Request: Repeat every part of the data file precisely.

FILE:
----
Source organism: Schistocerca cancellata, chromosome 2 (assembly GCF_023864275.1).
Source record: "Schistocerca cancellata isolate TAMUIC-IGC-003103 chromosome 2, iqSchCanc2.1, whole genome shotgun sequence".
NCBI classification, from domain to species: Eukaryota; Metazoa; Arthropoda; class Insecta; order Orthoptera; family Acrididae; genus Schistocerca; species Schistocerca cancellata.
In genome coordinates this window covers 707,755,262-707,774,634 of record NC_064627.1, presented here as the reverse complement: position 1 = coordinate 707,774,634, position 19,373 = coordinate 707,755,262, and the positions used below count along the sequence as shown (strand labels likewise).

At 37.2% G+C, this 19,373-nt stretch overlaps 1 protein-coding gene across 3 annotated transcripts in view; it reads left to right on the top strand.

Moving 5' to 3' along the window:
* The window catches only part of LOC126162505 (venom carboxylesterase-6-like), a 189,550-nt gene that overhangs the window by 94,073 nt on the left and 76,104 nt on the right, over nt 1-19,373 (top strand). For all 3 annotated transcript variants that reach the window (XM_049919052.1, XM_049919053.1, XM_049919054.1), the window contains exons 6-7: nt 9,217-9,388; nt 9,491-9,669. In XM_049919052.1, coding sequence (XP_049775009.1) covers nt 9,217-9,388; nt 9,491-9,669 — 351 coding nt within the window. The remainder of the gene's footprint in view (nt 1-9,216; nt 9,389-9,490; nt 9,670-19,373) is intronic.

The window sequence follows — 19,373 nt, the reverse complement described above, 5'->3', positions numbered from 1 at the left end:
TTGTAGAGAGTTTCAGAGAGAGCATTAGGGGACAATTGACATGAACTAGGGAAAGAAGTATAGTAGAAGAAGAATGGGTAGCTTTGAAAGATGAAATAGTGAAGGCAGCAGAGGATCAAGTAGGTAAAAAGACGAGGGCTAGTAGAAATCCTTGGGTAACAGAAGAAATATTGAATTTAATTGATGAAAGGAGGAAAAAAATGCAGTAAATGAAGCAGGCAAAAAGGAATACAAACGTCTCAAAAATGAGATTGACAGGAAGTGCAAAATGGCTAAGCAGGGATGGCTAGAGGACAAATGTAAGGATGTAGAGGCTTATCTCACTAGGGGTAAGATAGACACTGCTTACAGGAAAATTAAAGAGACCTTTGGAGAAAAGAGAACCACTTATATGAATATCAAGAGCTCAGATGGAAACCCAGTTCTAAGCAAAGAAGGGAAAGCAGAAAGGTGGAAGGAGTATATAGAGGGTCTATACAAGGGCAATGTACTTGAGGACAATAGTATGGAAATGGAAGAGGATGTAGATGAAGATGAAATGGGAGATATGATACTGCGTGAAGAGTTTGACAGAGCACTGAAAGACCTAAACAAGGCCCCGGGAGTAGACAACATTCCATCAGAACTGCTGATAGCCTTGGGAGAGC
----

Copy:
Source organism: Schistocerca cancellata, chromosome 2 (assembly GCF_023864275.1).
Source record: "Schistocerca cancellata isolate TAMUIC-IGC-003103 chromosome 2, iqSchCanc2.1, whole genome shotgun sequence".
NCBI classification, from domain to species: Eukaryota; Metazoa; Arthropoda; class Insecta; order Orthoptera; family Acrididae; genus Schistocerca; species Schistocerca cancellata.
In genome coordinates this window covers 707,755,262-707,774,634 of record NC_064627.1, presented here as the reverse complement: position 1 = coordinate 707,774,634, position 19,373 = coordinate 707,755,262, and the positions used below count along the sequence as shown (strand labels likewise).

At 37.2% G+C, this 19,373-nt stretch overlaps 1 protein-coding gene across 3 annotated transcripts in view; it reads left to right on the top strand.

Moving 5' to 3' along the window:
* The window catches only part of LOC126162505 (venom carboxylesterase-6-like), a 189,550-nt gene that overhangs the window by 94,073 nt on the left and 76,104 nt on the right, over nt 1-19,373 (top strand). For all 3 annotated transcript variants that reach the window (XM_049919052.1, XM_049919053.1, XM_049919054.1), the window contains exons 6-7: nt 9,217-9,388; nt 9,491-9,669. In XM_049919052.1, coding sequence (XP_049775009.1) covers nt 9,217-9,388; nt 9,491-9,669 — 351 coding nt within the window. The remainder of the gene's footprint in view (nt 1-9,216; nt 9,389-9,490; nt 9,670-19,373) is intronic.

The window sequence follows — 19,373 nt, the reverse complement described above, 5'->3', positions numbered from 1 at the left end:
TTGTAGAGAGTTTCAGAGAGAGCATTAGGGGACAATTGACATGAACTAGGGAAAGAAGTATAGTAGAAGAAGAATGGGTAGCTTTGAAAGATGAAATAGTGAAGGCAGCAGAGGATCAAGTAGGTAAAAAGACGAGGGCTAGTAGAAATCCTTGGGTAACAGAAGAAATATTGAATTTAATTGATGAAAGGAGGAAAAAAATGCAGTAAATGAAGCAGGCAAAAAGGAATACAAACGTCTCAAAAATGAGATTGACAGGAAGTGCAAAATGGCTAAGCAGGGATGGCTAGAGGACAAATGTAAGGATGTAGAGGCTTATCTCACTAGGGGTAAGATAGACACTGCTTACAGGAAAATTAAAGAGACCTTTGGAGAAAAGAGAACCACTTATATGAATATCAAGAGCTCAGATGGAAACCCAGTTCTAAGCAAAGAAGGGAAAGCAGAAAGGTGGAAGGAGTATATAGAGGGTCTATACAAGGGCAATGTACTTGAGGACAATAGTATGGAAATGGAAGAGGATGTAGATGAAGATGAAATGGGAGATATGATACTGCGTGAAGAGTTTGACAGAGCACTGAAAGACCTAAACAAGGCCCCGGGAGTAGACAACATTCCATCAGAACTGCTGATAGCCTTGGGAGAGC